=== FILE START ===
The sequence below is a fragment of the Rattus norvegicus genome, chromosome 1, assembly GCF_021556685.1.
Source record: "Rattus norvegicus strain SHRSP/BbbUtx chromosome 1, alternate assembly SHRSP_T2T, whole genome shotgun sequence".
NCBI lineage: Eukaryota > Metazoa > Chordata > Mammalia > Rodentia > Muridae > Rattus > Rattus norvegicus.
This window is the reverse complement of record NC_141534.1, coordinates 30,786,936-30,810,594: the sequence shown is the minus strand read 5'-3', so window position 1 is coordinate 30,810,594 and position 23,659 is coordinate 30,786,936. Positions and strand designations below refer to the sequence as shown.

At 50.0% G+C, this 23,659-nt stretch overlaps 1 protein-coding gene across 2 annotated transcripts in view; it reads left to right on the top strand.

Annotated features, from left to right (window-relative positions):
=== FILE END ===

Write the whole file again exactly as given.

The sequence below is a fragment of the Rattus norvegicus genome, chromosome 1, assembly GCF_021556685.1.
Source record: "Rattus norvegicus strain SHRSP/BbbUtx chromosome 1, alternate assembly SHRSP_T2T, whole genome shotgun sequence".
NCBI lineage: Eukaryota > Metazoa > Chordata > Mammalia > Rodentia > Muridae > Rattus > Rattus norvegicus.
This window is the reverse complement of record NC_141534.1, coordinates 30,786,936-30,810,594: the sequence shown is the minus strand read 5'-3', so window position 1 is coordinate 30,810,594 and position 23,659 is coordinate 30,786,936. Positions and strand designations below refer to the sequence as shown.

At 50.0% G+C, this 23,659-nt stretch overlaps 1 protein-coding gene across 2 annotated transcripts in view; it reads left to right on the top strand.

Annotated features, from left to right (window-relative positions):